It’s fair to say the food was some of the best we’ve ever eaten in Tenerife, the surroundings were idyllic and when the bill came it was €30 – quite possibly the best €15 a head we’ve ever spent in a restaurant.

It’s amazing what you can discover on your doorstep and amongst a plethora of very good restaurants in Puerto, it’s a real hidden gem which you’d never find if someone didn’t tell you about it.
Aren’t you glad we’re here to do all this research for you 🙂  ?

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Wandering down to the harbour at Puerto de la Cruz any Saturday night during the summer you’re likely to hear the strains of music drifting across the fishing boats. Whether it’s cool jazz vibes from the Heineken Jazz Festival, Indie Rock and Punk from the FMAC festival or, more often than not, common or garden weekend Latino. But this Saturday night as we strolled through the warm and still night air, it was the pulsating rhythms of Brazil that greeted our ears.

Batucada

The infectious enthusiasm of the batucada was causing mass, involuntary foot tapping as the white-robed, red masked drummers swept everyone along in their tribal tide.
This particular batucada group play most of the carnivals and festivals in the north. They’re led by a handsome, dreadlocked guy who conducts his group of happy, smiley drummers using a whistle and a seductive smile which is so contagious that everyone seems to have caught it, whether they’re carrying a drum or not.

As the raw, primitive barrage of the drums fade, Brazilian DJ PuReZa takes to the stage and the rhythms slip into a silky Samba smoking jacket that wraps itself around everyone’s hips so we’re all swaying in time.

Then the crowds push forward as the capoeira boys (and girl) arrive. One by one they take to front of stage to perform their amazing blend of gymnastics and martial arts, bodies twisting and legs wind-milling as they somersault, back flip and handstand, spurred on by the rhythmic beat and the hand claps and whistles of the crowd. Then they begin their displays of dance fighting, legs kicking and swinging at each other, always a hair’s breadth from touching.

Capoeira - an amazing blend of gymnastics, martial arts & dance

It’s a breathtaking display that leaves me feeling so old and un-supple that I have to go and have a sit down. In Plaza Charco the Samba beat is joined by cheering from the hordes watching Real Madrid sink 5 goals against Athletic Bilbao; the entertainment is all fast and furious tonight.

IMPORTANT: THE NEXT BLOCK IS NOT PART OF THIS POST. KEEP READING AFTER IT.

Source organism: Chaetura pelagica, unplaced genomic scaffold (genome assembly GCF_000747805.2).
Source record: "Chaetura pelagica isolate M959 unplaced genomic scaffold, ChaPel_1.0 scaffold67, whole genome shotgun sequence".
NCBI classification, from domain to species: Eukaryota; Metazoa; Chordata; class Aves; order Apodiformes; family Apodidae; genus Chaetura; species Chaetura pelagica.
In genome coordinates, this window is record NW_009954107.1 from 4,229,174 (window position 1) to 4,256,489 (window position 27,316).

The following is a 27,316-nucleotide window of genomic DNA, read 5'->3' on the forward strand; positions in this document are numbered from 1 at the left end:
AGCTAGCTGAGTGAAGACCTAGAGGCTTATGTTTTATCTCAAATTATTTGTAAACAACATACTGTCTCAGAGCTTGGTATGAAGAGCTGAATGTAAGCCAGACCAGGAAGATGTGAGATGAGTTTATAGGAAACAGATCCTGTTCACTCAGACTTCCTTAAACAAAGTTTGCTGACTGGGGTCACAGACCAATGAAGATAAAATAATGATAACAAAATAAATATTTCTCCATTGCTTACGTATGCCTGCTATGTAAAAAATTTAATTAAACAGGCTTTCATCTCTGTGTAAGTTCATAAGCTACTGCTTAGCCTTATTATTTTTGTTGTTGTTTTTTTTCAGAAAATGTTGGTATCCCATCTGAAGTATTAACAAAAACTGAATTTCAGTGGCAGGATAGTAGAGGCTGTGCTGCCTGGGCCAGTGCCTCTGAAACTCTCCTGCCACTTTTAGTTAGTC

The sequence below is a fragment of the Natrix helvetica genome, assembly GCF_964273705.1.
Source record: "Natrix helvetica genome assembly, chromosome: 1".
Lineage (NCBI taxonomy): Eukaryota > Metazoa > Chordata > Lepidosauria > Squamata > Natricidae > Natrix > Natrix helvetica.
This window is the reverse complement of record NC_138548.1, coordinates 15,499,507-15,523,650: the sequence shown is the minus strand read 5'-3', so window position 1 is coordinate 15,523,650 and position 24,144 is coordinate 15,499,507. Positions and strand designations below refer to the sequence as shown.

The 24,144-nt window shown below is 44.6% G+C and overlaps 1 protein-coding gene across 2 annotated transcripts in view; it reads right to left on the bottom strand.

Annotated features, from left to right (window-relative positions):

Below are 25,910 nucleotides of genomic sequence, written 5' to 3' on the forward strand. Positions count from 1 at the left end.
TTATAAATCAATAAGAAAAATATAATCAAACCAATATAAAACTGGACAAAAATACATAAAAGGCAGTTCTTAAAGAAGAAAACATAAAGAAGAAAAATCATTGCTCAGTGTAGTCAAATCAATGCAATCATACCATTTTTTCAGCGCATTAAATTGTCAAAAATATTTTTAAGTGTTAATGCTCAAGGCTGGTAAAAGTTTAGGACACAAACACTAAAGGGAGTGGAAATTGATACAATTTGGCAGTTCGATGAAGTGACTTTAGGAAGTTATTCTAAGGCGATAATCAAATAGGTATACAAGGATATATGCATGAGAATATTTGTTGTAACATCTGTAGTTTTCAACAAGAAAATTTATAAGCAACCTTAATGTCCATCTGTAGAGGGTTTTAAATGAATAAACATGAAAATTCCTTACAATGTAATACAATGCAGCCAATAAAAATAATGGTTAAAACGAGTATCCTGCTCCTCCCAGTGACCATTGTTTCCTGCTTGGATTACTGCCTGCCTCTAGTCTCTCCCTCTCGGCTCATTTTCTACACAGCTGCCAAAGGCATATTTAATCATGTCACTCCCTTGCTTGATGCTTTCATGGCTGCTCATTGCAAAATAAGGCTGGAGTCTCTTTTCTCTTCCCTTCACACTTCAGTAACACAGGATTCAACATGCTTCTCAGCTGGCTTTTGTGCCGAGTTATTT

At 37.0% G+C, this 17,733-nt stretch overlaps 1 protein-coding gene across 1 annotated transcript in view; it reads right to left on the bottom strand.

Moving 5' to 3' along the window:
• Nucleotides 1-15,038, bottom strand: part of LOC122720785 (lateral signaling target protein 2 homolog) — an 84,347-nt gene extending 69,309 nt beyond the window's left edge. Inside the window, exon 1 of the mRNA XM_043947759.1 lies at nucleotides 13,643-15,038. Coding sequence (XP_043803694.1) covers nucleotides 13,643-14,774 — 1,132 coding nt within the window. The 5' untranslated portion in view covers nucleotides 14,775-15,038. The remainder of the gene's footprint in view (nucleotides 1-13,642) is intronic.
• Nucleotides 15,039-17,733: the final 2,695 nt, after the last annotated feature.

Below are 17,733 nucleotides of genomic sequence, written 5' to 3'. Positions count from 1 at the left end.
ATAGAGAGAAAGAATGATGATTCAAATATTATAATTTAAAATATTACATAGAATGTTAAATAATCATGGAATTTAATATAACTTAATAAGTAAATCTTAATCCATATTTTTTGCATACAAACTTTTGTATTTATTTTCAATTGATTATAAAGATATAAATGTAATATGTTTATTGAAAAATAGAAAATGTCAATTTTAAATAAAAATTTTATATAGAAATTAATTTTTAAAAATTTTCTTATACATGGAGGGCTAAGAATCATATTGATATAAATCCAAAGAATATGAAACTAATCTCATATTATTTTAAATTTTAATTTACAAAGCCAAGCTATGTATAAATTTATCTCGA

Suitable rested and refreshed, it’s back to Sao Paulo aka the harbour where DJ Tahira has taken to the stage and the crowds have begun to morph from Neo-hippies to Puerto’s Saturday night-ers.

It’s been a great prelude to summer when the town changes personality and dances to the beat of a more Spanish/South American drum – ash clouds, world economic crises and World Cup mania permitting.

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Puerto's more usual weather. If only it had been like this for Clive and Karen!

At the end of last week I got one of those ‘out of the blue’ emails that occasionally wing their way to your in box. Someone I used to work with more than 20 years ago was coming out to Tenerife and was hoping to look us up.

Clive and Karen are staying in Los Gigantes but they spent their honeymoon in Puerto de la Cruz 27 years ago and wanted to re-visit some of their haunts from all those years ago.  I was really looking forward to seeing them on Saturday for a good old reminisce and catch up.

To date, Puerto has always been kind to our family and friends, putting on her very best sunshine face for them. But not so this weekend.

As we walked towards Plaza Charco, we spotted Clive and Karen sitting, shivering at one of the tables.

“Why didn’t you tell me it was 15 degrees colder here than in Los Gigantes!” joked Clive as we got in earshot – well, when I say “joked”…

I don’t think we’ve had a colder day this winter. It was dark, overcast and drizzling, in fact, it was very like Bank Holiday weather in the UK, except probably about 10 degrees C higher, not that Clive and Karen appreciated that as they were dressed for considerably hotter and sunnier weather. They’d had to buy a fleece and a wrap to keep themselves somewhere near warm.